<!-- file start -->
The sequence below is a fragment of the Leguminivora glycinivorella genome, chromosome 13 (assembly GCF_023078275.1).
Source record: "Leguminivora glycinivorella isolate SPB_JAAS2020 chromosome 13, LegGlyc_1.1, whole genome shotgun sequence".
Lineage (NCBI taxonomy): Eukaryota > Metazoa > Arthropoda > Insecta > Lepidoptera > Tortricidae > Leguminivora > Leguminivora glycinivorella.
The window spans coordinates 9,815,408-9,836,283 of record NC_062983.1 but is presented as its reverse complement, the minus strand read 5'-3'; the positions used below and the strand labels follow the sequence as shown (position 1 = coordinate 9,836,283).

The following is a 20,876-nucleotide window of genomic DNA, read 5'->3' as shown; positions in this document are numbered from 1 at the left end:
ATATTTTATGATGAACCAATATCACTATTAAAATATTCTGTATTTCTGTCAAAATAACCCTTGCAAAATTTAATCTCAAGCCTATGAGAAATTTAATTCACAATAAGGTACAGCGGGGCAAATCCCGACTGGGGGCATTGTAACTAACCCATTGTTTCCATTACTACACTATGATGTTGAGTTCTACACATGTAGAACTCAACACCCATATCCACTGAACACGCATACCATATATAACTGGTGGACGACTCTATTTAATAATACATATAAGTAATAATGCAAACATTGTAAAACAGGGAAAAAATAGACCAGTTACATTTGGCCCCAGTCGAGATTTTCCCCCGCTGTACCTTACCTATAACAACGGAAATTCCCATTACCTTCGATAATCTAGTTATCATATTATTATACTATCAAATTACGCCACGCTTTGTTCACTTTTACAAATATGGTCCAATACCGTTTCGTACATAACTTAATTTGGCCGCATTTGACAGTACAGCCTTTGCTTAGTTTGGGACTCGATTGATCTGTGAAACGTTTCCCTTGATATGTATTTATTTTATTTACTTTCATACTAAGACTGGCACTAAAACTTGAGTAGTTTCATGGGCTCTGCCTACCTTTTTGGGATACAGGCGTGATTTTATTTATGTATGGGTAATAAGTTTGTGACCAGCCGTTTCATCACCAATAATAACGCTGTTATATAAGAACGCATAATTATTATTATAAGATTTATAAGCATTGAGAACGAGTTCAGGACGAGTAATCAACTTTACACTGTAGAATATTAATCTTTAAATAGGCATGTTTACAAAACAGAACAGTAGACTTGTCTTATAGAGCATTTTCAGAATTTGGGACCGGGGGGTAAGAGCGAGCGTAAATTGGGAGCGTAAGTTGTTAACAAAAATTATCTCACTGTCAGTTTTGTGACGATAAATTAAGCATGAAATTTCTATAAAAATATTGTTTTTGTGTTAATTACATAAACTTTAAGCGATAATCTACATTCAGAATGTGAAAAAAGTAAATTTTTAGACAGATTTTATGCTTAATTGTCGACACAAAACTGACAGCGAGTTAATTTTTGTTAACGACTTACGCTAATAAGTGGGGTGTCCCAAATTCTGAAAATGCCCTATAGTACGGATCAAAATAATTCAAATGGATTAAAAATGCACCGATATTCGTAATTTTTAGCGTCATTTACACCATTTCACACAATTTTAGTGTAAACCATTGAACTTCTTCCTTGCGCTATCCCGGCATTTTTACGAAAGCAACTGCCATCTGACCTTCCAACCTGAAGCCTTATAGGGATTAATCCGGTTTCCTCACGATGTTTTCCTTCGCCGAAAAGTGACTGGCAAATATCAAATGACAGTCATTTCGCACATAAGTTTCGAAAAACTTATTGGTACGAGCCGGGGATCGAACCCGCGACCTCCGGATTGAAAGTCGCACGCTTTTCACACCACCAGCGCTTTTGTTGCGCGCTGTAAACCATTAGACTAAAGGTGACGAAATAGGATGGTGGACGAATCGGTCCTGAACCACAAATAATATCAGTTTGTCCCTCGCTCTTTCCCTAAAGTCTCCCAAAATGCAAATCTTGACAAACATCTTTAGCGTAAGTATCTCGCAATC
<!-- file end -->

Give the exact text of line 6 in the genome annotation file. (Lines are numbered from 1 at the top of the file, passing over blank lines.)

ATATTTTATGATGAACCAATATCACTATTAAAATATTCTGTATTTCTGTCAAAATAACCCTTGCAAAATTTAATCTCAAGCCTATGAGAAATTTAATTCACAATAAGGTACAGCGGGGCAAATCCCGACTGGGGGCATTGTAACTAACCCATTGTTTCCATTACTACACTATGATGTTGAGTTCTACACATGTAGAACTCAACACCCATATCCACTGAACACGCATACCATATATAACTGGTGGACGACTCTATTTAATAATACATATAAGTAATAATGCAAACATTGTAAAACAGGGAAAAAATAGACCAGTTACATTTGGCCCCAGTCGAGATTTTCCCCCGCTGTACCTTACCTATAACAACGGAAATTCCCATTACCTTCGATAATCTAGTTATCATATTATTATACTATCAAATTACGCCACGCTTTGTTCACTTTTACAAATATGGTCCAATACCGTTTCGTACATAACTTAATTTGGCCGCATTTGACAGTACAGCCTTTGCTTAGTTTGGGACTCGATTGATCTGTGAAACGTTTCCCTTGATATGTATTTATTTTATTTACTTTCATACTAAGACTGGCACTAAAACTTGAGTAGTTTCATGGGCTCTGCCTACCTTTTTGGGATACAGGCGTGATTTTATTTATGTATGGGTAATAAGTTTGTGACCAGCCGTTTCATCACCAATAATAACGCTGTTATATAAGAACGCATAATTATTATTATAAGATTTATAAGCATTGAGAACGAGTTCAGGACGAGTAATCAACTTTACACTGTAGAATATTAATCTTTAAATAGGCATGTTTACAAAACAGAACAGTAGACTTGTCTTATAGAGCATTTTCAGAATTTGGGACCGGGGGGTAAGAGCGAGCGTAAATTGGGAGCGTAAGTTGTTAACAAAAATTATCTCACTGTCAGTTTTGTGACGATAAATTAAGCATGAAATTTCTATAAAAATATTGTTTTTGTGTTAATTACATAAACTTTAAGCGATAATCTACATTCAGAATGTGAAAAAAGTAAATTTTTAGACAGATTTTATGCTTAATTGTCGACACAAAACTGACAGCGAGTTAATTTTTGTTAACGACTTACGCTAATAAGTGGGGTGTCCCAAATTCTGAAAATGCCCTATAGTACGGATCAAAATAATTCAAATGGATTAAAAATGCACCGATATTCGTAATTTTTAGCGTCATTTACACCATTTCACACAATTTTAGTGTAAACCATTGAACTTCTTCCTTGCGCTATCCCGGCATTTTTACGAAAGCAACTGCCATCTGACCTTCCAACCTGAAGCCTTATAGGGATTAATCCGGTTTCCTCACGATGTTTTCCTTCGCCGAAAAGTGACTGGCAAATATCAAATGACAGTCATTTCGCACATAAGTTTCGAAAAACTTATTGGTACGAGCCGGGGATCGAACCCGCGACCTCCGGATTGAAAGTCGCACGCTTTTCACACCACCAGCGCTTTTGTTGCGCGCTGTAAACCATTAGACTAAAGGTGACGAAATAGGATGGTGGACGAATCGGTCCTGAACCACAAATAATATCAGTTTGTCCCTCGCTCTTTCCCTAAAGTCTCCCAAAATGCAAATCTTGACAAACATCTTTAGCGTAAGTATCTCGCAATC